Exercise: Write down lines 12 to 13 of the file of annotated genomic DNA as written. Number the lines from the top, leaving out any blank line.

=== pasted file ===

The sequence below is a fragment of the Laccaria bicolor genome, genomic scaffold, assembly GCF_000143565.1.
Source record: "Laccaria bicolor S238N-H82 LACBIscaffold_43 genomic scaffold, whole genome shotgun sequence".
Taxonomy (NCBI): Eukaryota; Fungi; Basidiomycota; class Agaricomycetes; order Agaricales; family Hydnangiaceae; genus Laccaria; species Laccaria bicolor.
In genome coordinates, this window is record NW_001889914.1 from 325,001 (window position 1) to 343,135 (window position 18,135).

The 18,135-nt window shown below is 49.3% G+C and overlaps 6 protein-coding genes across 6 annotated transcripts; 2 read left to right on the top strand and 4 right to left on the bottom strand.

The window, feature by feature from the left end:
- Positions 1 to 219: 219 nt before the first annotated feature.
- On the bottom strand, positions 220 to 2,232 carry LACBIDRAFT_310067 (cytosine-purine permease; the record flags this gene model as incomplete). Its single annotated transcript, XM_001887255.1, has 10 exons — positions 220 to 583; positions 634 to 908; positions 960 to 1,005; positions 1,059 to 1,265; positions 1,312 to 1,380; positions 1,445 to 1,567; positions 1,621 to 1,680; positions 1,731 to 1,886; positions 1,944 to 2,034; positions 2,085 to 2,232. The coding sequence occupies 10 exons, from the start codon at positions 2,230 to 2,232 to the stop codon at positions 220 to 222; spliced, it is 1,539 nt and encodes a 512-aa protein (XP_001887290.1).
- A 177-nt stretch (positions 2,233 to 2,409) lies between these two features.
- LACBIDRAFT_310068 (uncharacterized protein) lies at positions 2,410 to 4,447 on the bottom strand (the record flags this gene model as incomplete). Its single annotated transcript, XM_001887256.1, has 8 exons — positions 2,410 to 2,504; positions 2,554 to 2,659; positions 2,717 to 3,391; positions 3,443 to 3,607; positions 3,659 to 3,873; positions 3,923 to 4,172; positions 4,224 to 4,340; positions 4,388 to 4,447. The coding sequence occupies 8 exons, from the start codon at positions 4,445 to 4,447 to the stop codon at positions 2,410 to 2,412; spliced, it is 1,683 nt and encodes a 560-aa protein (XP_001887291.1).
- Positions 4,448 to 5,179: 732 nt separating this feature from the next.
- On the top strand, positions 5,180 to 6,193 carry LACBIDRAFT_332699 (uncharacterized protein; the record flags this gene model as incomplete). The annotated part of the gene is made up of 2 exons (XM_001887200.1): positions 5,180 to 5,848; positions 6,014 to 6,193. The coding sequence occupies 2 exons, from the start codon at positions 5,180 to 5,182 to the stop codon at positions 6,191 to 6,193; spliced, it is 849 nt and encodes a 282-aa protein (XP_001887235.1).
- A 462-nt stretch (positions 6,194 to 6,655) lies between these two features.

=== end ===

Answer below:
- On the top strand, positions 5,180 to 6,193 carry LACBIDRAFT_332699 (uncharacterized protein; the record flags this gene model as incomplete). The annotated part of the gene is made up of 2 exons (XM_001887200.1): positions 5,180 to 5,848; positions 6,014 to 6,193. The coding sequence occupies 2 exons, from the start codon at positions 5,180 to 5,182 to the stop codon at positions 6,191 to 6,193; spliced, it is 849 nt and encodes a 282-aa protein (XP_001887235.1).
- A 462-nt stretch (positions 6,194 to 6,655) lies between these two features.